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“Consolidation through mergers is working to create the potential for financially stronger banks that can meet stricter capital adequacy requirements. On the downside, high inflation, lower oil prices and the expected economic contraction due to the effects of Covid-19 at a time when trade relations between the US and China continue to deteriorate sharply, will be a headwind to Nigerian banking and financial services sector development in the near term.”
CBN to drive implementation of zero balance account opening in banks
The CBN has urged the DMBs to allow zero balance for the opening of new accounts.
The Central Bank of Nigeria (CBN) has urged the Deposit Money Banks (DMBs) to allow zero balance for the opening of new accounts, as part of the efforts to promote greater financial inclusion across the country.
In addition, the banks are also expected to simplify their account opening processes, while adhering to Know-Your-Customer (KYC) requirements in the push towards financial inclusion.
This disclosure was made in the Monetary, Credit, Foreign Trade and Exchange Policy Guidelines for 2020/2021 fiscal year, which was issued by the Central Bank of Nigeria (CBN).
While stating that these measures are part of the efforts to encourage banks to intensify deposit mobilization during the 2020/2021 fiscal years, the apex bank also encouraged banks to develop new products that would provide greater access to credit.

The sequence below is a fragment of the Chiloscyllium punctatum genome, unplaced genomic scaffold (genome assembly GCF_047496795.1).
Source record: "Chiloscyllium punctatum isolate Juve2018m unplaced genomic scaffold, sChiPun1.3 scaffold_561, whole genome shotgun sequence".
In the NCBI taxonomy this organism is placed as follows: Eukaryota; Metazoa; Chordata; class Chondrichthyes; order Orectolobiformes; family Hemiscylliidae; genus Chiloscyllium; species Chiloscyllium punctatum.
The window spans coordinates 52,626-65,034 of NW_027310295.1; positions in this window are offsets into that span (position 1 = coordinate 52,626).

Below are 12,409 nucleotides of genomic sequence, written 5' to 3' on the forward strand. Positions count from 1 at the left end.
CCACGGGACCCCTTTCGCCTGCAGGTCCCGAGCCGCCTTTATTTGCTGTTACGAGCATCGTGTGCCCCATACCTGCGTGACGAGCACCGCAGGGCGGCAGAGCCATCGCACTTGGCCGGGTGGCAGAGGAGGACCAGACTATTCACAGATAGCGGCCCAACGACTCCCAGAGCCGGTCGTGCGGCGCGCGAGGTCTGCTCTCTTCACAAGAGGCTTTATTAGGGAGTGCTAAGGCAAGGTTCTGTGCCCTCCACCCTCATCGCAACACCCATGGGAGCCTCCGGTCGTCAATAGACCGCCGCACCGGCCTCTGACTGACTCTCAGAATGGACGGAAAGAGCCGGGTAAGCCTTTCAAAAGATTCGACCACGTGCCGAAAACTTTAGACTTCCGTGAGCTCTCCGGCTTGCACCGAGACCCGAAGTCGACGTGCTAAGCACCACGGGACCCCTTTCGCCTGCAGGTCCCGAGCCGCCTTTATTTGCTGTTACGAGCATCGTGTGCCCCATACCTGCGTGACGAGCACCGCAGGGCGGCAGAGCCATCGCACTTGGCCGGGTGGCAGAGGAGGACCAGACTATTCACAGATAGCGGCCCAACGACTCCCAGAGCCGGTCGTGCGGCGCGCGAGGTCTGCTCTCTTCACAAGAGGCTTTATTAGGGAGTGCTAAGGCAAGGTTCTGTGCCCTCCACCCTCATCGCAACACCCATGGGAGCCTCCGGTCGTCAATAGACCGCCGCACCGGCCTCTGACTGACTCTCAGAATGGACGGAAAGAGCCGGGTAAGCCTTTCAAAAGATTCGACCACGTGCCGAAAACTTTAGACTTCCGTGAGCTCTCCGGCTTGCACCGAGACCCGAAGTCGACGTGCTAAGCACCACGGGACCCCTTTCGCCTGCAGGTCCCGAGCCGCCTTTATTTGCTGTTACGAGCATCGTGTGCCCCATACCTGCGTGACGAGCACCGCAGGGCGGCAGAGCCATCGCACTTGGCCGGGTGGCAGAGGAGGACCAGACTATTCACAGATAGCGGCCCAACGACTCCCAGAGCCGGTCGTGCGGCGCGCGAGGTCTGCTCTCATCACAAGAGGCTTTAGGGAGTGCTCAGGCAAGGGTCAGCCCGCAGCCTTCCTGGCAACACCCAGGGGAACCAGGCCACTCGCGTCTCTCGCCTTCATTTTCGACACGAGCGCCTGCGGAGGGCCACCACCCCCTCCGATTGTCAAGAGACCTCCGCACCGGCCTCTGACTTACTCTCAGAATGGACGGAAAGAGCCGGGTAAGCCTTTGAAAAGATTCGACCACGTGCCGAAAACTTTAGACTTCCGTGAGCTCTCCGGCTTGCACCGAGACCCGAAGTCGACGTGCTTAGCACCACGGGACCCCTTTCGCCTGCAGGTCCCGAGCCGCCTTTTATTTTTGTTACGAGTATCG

A part of the report reads, “As part of its effort towards promoting greater financial inclusion in the country, the bank shall continue to encourage banks to intensify deposit mobilization during the 2020/2021 fiscal years. Accordingly, banks shall allow zero balances for opening new bank accounts and simplify their account opening processes, while adhering to Know-Your-Customer requirements.
“Banks are also encouraged to develop new products that would provide greater access to credit.”
In addition, the apex bank said that the Shared Agency Network Expansion Facility (SANEF), which was established to enhance the provision of financial services access points in under-served and unserved locations and drive financial inclusion through agent banking, would continue in the 2020/2021 fiscal years.
It states that banks, mobile money operators, and super-agents would continue to render returns in the prescribed formats and frequency to the CBN.
CRR: Banks suffer N917.5 billion debits in latest CBN action
The central bank debited Nigerian banks N917.5 billion last week in its latest CRR action.
Nigerian banks suffered a total of N917.5 billion in new CRR debits from the Central Bank of Nigeria. Reliable sources inform Nairalytics Research that the latest debits occurred in the week ended October 23rd, 2020.